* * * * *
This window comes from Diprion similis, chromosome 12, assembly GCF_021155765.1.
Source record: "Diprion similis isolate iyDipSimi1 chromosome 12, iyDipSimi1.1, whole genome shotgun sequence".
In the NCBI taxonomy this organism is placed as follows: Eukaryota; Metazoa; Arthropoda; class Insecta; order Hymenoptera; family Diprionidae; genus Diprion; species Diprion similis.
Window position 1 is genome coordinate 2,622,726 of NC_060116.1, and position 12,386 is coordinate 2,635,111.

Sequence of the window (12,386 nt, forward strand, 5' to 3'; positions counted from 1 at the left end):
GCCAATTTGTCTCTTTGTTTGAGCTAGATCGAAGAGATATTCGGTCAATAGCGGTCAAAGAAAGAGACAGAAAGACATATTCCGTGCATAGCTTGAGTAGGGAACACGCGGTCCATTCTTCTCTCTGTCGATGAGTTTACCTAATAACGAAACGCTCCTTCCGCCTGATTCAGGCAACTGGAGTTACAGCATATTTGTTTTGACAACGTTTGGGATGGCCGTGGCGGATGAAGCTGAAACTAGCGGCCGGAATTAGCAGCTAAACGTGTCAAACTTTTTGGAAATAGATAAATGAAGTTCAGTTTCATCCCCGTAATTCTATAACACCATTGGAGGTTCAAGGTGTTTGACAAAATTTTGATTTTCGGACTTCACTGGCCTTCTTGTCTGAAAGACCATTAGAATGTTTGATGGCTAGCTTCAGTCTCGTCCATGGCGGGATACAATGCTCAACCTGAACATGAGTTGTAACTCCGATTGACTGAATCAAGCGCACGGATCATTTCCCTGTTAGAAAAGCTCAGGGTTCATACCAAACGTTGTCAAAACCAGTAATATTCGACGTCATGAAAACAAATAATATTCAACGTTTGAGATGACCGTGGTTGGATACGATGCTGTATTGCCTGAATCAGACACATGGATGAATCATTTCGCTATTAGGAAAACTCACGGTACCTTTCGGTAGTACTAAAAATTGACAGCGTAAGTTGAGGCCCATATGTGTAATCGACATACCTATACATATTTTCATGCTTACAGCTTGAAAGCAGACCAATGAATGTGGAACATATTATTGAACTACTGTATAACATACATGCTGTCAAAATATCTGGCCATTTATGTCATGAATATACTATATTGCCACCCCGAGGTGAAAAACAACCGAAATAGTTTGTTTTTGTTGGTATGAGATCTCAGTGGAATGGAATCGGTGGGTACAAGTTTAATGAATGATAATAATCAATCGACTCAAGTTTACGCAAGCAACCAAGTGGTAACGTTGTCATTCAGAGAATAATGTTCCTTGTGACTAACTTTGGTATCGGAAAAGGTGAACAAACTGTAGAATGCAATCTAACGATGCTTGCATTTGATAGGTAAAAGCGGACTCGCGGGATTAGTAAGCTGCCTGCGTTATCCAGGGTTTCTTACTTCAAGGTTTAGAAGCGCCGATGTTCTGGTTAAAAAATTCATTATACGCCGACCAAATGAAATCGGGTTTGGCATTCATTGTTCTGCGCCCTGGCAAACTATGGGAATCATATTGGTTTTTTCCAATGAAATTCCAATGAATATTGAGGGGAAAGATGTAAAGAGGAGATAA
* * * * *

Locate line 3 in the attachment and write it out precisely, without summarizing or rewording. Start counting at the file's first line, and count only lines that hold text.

In the NCBI taxonomy this organism is placed as follows: Eukaryota; Metazoa; Arthropoda; class Insecta; order Hymenoptera; family Diprionidae; genus Diprion; species Diprion similis.